Friday, March 07, 2014
Getty Lifts Restrictions on 35 Million Images
When Getty Images, the world's largest photo agency, effectively opens its picture vaults to make them library free to use, you have to stand back and realise that access to use restricted stuff is radically changing.
Getty combating piracy not by locking up the images with restrictive watermarks or DRM but making 35 million images, including iconic images of Marilyn Monroe and famous ones of John F Kennedy and Barack Obama available without cost to blogs and social media sites. However Getty Images is not the most user friendly site and searching and establishing what is allowed is still often a mare.
The photos will be tagged through an embedding tool with a code that links back to Getty's website but they effectively have decided to combat abuse by bringing the offenders inside and encouraging the use of the images by all. Images cannot be resized and they will all incorporate a Getty Images logo, as well as a credit for the photographer.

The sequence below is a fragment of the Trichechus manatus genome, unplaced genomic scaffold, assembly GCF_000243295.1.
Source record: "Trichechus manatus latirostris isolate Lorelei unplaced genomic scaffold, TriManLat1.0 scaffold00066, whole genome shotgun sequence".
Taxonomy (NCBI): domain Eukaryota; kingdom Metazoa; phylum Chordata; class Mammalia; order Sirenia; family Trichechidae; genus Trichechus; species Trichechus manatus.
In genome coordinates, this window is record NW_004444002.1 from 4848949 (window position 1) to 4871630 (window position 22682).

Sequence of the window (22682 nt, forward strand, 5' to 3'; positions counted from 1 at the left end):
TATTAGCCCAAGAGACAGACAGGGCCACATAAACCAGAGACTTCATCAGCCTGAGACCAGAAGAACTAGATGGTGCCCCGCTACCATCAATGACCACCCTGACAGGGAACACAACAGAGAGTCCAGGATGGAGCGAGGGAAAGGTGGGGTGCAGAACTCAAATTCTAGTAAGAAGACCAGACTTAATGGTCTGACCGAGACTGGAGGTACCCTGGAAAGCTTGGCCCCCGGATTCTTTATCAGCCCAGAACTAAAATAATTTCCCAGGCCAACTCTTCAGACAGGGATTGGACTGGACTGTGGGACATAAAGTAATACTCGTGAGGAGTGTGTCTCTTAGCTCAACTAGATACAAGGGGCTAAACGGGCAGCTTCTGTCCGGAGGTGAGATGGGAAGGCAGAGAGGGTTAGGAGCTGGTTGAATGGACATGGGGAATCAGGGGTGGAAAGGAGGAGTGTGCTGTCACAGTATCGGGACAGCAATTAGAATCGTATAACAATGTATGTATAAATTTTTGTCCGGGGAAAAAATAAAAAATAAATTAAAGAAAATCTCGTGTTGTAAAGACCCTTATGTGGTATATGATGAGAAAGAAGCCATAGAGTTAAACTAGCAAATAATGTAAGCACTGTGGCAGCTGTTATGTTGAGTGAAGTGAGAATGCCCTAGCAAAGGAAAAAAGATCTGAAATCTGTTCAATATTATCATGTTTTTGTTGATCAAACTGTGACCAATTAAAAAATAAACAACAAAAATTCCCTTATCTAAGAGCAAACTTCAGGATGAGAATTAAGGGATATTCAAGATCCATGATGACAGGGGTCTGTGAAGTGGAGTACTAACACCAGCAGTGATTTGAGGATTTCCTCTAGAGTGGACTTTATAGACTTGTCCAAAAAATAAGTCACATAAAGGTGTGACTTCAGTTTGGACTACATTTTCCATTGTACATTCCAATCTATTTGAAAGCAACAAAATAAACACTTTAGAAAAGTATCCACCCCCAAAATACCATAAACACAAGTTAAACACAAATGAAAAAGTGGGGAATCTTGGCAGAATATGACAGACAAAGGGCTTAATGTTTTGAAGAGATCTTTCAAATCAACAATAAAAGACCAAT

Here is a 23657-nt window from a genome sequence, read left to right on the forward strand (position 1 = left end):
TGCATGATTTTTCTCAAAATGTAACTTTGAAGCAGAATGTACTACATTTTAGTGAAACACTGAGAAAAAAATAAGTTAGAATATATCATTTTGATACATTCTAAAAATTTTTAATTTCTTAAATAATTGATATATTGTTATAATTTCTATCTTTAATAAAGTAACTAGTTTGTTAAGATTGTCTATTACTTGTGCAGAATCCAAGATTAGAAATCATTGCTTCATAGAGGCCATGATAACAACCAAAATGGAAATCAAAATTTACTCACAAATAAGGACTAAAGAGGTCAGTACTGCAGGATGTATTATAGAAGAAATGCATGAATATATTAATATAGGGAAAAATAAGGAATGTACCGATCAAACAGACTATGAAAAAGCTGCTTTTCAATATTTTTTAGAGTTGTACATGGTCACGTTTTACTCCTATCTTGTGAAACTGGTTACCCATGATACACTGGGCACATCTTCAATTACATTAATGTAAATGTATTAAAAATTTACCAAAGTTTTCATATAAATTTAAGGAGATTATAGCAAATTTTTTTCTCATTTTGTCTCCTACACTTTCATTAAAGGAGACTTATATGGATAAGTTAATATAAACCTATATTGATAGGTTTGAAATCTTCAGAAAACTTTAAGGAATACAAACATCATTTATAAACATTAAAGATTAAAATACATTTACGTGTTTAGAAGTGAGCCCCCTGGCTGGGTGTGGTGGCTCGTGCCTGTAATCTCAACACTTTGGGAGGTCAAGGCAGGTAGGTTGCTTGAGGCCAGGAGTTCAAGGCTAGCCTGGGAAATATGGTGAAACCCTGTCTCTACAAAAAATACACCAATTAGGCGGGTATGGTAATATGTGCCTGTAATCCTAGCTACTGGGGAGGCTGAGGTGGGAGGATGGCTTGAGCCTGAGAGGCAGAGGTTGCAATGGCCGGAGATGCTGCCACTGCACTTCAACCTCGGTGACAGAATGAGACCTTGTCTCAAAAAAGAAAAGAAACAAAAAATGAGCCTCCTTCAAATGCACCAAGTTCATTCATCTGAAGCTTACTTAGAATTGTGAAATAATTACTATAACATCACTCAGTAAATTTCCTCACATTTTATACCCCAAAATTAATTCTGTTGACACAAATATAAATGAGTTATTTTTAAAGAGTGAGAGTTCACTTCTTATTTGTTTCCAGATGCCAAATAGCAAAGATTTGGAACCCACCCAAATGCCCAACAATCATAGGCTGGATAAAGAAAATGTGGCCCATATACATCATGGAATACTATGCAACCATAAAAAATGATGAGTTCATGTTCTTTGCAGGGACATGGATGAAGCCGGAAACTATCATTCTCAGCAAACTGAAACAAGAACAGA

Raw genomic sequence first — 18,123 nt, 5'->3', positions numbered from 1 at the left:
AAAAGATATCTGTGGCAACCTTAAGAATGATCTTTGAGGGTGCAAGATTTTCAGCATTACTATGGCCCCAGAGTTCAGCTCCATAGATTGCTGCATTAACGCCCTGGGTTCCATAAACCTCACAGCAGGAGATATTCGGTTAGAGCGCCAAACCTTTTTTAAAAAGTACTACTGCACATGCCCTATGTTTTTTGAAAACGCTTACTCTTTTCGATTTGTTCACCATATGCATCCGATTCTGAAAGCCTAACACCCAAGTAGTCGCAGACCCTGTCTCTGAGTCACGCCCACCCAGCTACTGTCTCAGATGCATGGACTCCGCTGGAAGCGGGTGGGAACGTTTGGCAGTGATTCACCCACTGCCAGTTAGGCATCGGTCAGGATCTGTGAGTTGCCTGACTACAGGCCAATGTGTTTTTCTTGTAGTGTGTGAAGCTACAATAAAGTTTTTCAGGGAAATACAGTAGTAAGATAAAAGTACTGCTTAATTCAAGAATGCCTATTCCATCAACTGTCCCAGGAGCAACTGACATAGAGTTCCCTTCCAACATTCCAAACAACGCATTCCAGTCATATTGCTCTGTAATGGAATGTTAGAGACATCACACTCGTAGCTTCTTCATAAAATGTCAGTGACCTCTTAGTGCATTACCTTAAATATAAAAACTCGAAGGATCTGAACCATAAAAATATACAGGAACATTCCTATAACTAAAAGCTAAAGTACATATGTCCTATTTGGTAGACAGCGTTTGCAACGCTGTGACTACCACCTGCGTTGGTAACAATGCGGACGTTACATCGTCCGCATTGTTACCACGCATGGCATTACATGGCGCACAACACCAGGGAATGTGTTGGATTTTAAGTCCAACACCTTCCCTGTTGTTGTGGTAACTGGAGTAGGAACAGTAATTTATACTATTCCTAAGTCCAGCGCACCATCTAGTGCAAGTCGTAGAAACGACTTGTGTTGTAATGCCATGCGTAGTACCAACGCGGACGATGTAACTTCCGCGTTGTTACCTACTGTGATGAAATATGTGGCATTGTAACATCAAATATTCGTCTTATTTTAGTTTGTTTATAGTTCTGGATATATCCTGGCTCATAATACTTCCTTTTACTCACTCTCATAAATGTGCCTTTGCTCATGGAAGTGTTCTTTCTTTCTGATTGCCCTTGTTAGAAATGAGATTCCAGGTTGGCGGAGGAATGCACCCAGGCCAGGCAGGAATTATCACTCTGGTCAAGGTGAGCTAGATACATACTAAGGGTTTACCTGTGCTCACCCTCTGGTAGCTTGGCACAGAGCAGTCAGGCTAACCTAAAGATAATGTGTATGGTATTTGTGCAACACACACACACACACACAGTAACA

There has been some backlash from photographers who are opposed to their images being given away but the reality is that they are all over the Internet anyway and currently there is no attribution or provenance. Trying to ascertain whether a picture is in the public domain or restricted and who owns its rights is like trying to chase down the rights to orphan work books – difficult.
Commercial users of Getty's library, which include TV, newspapers, publishers and advertisers will continue to be charged. Exactly how the Getty economic model now works remains unanswered today but this move is a significant one not just for images but for all media.